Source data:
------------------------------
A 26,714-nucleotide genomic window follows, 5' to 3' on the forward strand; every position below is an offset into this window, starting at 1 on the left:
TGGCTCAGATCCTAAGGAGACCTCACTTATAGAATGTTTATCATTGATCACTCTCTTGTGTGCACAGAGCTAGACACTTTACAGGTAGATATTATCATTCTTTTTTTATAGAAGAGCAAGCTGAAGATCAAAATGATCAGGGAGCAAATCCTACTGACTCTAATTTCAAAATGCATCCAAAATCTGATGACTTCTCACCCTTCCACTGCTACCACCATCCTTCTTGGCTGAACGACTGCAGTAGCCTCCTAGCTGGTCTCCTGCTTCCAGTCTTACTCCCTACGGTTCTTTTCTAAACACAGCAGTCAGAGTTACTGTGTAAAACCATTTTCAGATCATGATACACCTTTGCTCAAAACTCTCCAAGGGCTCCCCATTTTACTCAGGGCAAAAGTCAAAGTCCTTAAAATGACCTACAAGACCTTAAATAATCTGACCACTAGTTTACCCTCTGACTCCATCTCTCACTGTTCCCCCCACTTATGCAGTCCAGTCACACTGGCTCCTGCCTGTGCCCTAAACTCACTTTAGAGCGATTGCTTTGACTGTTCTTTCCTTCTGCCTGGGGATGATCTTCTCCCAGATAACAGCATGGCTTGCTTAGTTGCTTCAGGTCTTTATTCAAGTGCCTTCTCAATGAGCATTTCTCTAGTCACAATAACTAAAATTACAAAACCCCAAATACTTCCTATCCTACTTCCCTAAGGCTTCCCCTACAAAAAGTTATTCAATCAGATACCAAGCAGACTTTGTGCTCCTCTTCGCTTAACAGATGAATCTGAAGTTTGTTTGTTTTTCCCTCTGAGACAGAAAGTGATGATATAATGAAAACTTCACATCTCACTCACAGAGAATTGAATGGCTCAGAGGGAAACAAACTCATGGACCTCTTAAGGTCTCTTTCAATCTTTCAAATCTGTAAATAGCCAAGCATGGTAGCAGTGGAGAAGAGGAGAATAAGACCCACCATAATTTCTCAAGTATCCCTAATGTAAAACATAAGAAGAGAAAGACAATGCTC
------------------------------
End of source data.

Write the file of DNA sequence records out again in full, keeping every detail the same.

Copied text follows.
A 26,714-nucleotide genomic window follows, 5' to 3' on the forward strand; every position below is an offset into this window, starting at 1 on the left:
TGGCTCAGATCCTAAGGAGACCTCACTTATAGAATGTTTATCATTGATCACTCTCTTGTGTGCACAGAGCTAGACACTTTACAGGTAGATATTATCATTCTTTTTTTATAGAAGAGCAAGCTGAAGATCAAAATGATCAGGGAGCAAATCCTACTGACTCTAATTTCAAAATGCATCCAAAATCTGATGACTTCTCACCCTTCCACTGCTACCACCATCCTTCTTGGCTGAACGACTGCAGTAGCCTCCTAGCTGGTCTCCTGCTTCCAGTCTTACTCCCTACGGTTCTTTTCTAAACACAGCAGTCAGAGTTACTGTGTAAAACCATTTTCAGATCATGATACACCTTTGCTCAAAACTCTCCAAGGGCTCCCCATTTTACTCAGGGCAAAAGTCAAAGTCCTTAAAATGACCTACAAGACCTTAAATAATCTGACCACTAGTTTACCCTCTGACTCCATCTCTCACTGTTCCCCCCACTTATGCAGTCCAGTCACACTGGCTCCTGCCTGTGCCCTAAACTCACTTTAGAGCGATTGCTTTGACTGTTCTTTCCTTCTGCCTGGGGATGATCTTCTCCCAGATAACAGCATGGCTTGCTTAGTTGCTTCAGGTCTTTATTCAAGTGCCTTCTCAATGAGCATTTCTCTAGTCACAATAACTAAAATTACAAAACCCCAAATACTTCCTATCCTACTTCCCTAAGGCTTCCCCTACAAAAAGTTATTCAATCAGATACCAAGCAGACTTTGTGCTCCTCTTCGCTTAACAGATGAATCTGAAGTTTGTTTGTTTTTCCCTCTGAGACAGAAAGTGATGATATAATGAAAACTTCACATCTCACTCACAGAGAATTGAATGGCTCAGAGGGAAACAAACTCATGGACCTCTTAAGGTCTCTTTCAATCTTTCAAATCTGTAAATAGCCAAGCATGGTAGCAGTGGAGAAGAGGAGAATAAGACCCACCATAATTTCTCAAGTATCCCTAATGTAAAACATAAGAAGAGAAAGACAATGCTC